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rsmacaalay Mar 18, 2007 9:58 PM

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I just brought a FinePix S9000 a couple of weeks ago, before that I had a Canon S45 a 4 megapix camera. When I recieved my new camera, i tried some test shots and I was not impressed with the sharpness and color of the S9000 compared to my old Canon, so i searched the net an found this forum.

When I am viewing my S9000 captured pictures at my laptop which have a resolution of 1024 x 768, the images are too noisy specially when theres a shadow on the image. The dark parts look like grey speckles, but when I am viewing it on a monitor its not that bad at 2048 x 1536. But when i view pictures captured by my Canon S45 it shows a good image on both laptop and monitor. Is there anything wrong with my camera?

I will attach 100% crops of two photos to show what i mean
This first photo is Taken at 9M Fine setting, 1/250, F/5.6, ISO 80 at 22mm

rsmacaalay Mar 18, 2007 10:01 PM

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Here is the whole image resized, to see where i cropped it from

rsmacaalay Mar 18, 2007 10:07 PM

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Now this is another 100% crop 9M Fine, 1/600, ISO 200, F3.7 at 17mm

rsmacaalay Mar 18, 2007 10:08 PM

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And here is the full image resized

eagle2 Mar 19, 2007 2:12 AM

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I will try again. Don't know what I am doing posting pictures yet. Sorry!

I downloaded your picture and ran it through a new program I am trying out called "Neat Image". I do not know how to run the program very well yet but I feel it did a fair to good job of reducing the noise in your photograph.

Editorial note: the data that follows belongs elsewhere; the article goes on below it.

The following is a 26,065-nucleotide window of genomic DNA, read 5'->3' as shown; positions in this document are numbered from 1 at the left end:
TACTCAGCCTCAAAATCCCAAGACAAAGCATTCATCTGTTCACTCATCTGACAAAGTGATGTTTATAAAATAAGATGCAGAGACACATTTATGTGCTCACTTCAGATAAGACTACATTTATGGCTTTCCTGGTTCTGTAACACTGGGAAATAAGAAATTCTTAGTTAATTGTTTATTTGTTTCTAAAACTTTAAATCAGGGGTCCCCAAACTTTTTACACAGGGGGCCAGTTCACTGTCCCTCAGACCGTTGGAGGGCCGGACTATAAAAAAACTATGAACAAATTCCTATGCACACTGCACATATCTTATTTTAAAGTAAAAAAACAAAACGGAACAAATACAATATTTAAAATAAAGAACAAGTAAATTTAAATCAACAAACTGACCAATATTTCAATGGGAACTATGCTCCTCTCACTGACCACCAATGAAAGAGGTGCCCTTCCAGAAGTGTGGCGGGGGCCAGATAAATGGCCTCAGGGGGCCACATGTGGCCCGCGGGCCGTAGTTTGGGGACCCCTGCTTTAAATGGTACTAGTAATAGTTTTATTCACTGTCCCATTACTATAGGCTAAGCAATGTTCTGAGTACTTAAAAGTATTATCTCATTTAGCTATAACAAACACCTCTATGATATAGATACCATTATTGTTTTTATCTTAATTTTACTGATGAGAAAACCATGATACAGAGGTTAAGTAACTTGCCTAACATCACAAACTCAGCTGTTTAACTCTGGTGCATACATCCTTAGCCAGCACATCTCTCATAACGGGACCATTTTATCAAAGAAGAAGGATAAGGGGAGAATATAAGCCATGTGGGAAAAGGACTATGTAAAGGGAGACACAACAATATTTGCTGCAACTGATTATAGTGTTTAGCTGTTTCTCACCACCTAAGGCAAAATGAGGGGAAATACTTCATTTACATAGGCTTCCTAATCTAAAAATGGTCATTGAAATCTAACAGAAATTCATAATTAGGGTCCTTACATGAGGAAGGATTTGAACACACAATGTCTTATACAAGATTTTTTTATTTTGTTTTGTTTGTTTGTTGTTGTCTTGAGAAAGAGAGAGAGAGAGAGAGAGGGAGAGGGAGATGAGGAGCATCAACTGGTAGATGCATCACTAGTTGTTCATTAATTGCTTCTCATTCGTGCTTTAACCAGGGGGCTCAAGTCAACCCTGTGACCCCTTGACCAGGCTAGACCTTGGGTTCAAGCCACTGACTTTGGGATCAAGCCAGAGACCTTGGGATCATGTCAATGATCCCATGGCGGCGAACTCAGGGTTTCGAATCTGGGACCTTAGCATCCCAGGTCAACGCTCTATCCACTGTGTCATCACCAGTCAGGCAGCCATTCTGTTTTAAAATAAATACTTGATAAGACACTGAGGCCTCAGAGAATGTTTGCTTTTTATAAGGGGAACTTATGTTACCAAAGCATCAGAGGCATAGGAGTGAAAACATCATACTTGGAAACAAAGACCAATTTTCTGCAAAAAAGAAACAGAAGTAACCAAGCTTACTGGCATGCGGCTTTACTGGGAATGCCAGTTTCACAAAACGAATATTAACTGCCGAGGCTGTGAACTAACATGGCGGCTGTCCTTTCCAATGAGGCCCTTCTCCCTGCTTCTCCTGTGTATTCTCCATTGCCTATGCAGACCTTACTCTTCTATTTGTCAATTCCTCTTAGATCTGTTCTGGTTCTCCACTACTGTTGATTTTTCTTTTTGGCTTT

Good luck!

eagle2 Mar 19, 2007 2:20 AM

rsmacaalay: Quite frankley I do not know why you are getting this much noise at ISO 200. I just purchased a S9100 and have been taking a lot of pictures under a lot of different lighting conditions and I am not seeing this kind of noise at ISO 200 you have in the picture I worked on.

I feel I am seeing this kind of noise when I shoot at ISO 400. But you have taken a rather small crop from your original picture.

jphess Mar 19, 2007 11:57 AM

This discussion has been going on ever since the 9000 was released. I am going to give you some answers but you are not going to believe me. And since that is the case, you would be well advised to get rid of the camera and choose something else.

First of all, it is a total waste of time to evaluate your images and 100 percent magnification. It has been stated many times over that typical monitors will not have the capability to adequately resolve the image.

Next, I do a lot of reading online. Not all of it is from Fuji. In fact, most of it is not from Fuji. If you are evaluating your images for print, 50 percent magnification is what you should use.

Next, if you want to evaluate the quality of your images print an image that is at least 8x10 inches or larger. The quality of the image is there. I have printed a number of 8x10 and even larger images that have been significantly cropped and they have been very clear.

Next, do not use the Auto mode on the camera. I use aperture preferred or programmed most of the time. It does make a difference.

In my opinion, your full shots that you posted look very good. You aren't going to be trying to look at them at 100 percent. It doesn't make a lot of sense to do all the pixel peeping at 100 percent. I can assure you you are just wasting your time.